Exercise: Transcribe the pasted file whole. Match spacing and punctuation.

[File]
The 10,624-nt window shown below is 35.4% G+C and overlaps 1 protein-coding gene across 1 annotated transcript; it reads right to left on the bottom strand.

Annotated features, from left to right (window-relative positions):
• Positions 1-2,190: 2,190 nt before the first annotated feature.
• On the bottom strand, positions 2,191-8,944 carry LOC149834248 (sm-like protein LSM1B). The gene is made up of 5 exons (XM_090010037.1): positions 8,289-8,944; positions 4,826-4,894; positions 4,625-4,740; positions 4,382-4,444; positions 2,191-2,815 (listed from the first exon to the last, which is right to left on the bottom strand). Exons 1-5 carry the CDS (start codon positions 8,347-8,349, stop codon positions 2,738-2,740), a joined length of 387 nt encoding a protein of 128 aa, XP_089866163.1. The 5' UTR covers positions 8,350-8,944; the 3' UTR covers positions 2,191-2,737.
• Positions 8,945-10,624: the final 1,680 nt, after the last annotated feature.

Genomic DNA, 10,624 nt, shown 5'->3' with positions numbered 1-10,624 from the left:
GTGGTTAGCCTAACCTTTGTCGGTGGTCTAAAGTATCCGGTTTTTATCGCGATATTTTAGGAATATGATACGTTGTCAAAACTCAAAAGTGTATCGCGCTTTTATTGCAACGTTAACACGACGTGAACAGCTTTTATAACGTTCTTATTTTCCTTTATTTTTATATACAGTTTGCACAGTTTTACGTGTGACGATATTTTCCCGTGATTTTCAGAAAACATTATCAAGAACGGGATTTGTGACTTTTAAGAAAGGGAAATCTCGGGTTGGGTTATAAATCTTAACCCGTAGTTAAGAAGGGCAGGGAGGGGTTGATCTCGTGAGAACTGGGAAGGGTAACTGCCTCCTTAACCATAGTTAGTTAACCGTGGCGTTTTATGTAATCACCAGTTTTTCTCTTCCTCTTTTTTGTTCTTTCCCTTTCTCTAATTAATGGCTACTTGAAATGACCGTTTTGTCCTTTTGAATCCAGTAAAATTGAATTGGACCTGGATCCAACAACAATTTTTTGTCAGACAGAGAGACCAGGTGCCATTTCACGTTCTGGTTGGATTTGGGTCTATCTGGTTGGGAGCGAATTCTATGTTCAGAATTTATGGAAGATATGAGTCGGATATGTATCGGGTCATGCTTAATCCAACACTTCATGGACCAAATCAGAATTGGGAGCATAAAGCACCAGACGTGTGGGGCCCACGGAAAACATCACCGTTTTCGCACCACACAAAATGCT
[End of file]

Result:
The 10,624-nt window shown below is 35.4% G+C and overlaps 1 protein-coding gene across 1 annotated transcript; it reads right to left on the bottom strand.

Annotated features, from left to right (window-relative positions):
• Positions 1-2,190: 2,190 nt before the first annotated feature.
• On the bottom strand, positions 2,191-8,944 carry LOC149834248 (sm-like protein LSM1B). The gene is made up of 5 exons (XM_090010037.1): positions 8,289-8,944; positions 4,826-4,894; positions 4,625-4,740; positions 4,382-4,444; positions 2,191-2,815 (listed from the first exon to the last, which is right to left on the bottom strand). Exons 1-5 carry the CDS (start codon positions 8,347-8,349, stop codon positions 2,738-2,740), a joined length of 387 nt encoding a protein of 128 aa, XP_089866163.1. The 5' UTR covers positions 8,350-8,944; the 3' UTR covers positions 2,191-2,737.
• Positions 8,945-10,624: the final 1,680 nt, after the last annotated feature.

Genomic DNA, 10,624 nt, shown 5'->3' with positions numbered 1-10,624 from the left:
GTGGTTAGCCTAACCTTTGTCGGTGGTCTAAAGTATCCGGTTTTTATCGCGATATTTTAGGAATATGATACGTTGTCAAAACTCAAAAGTGTATCGCGCTTTTATTGCAACGTTAACACGACGTGAACAGCTTTTATAACGTTCTTATTTTCCTTTATTTTTATATACAGTTTGCACAGTTTTACGTGTGACGATATTTTCCCGTGATTTTCAGAAAACATTATCAAGAACGGGATTTGTGACTTTTAAGAAAGGGAAATCTCGGGTTGGGTTATAAATCTTAACCCGTAGTTAAGAAGGGCAGGGAGGGGTTGATCTCGTGAGAACTGGGAAGGGTAACTGCCTCCTTAACCATAGTTAGTTAACCGTGGCGTTTTATGTAATCACCAGTTTTTCTCTTCCTCTTTTTTGTTCTTTCCCTTTCTCTAATTAATGGCTACTTGAAATGACCGTTTTGTCCTTTTGAATCCAGTAAAATTGAATTGGACCTGGATCCAACAACAATTTTTTGTCAGACAGAGAGACCAGGTGCCATTTCACGTTCTGGTTGGATTTGGGTCTATCTGGTTGGGAGCGAATTCTATGTTCAGAATTTATGGAAGATATGAGTCGGATATGTATCGGGTCATGCTTAATCCAACACTTCATGGACCAAATCAGAATTGGGAGCATAAAGCACCAGACGTGTGGGGCCCACGGAAAACATCACCGTTTTCGCACCACACAAAATGCT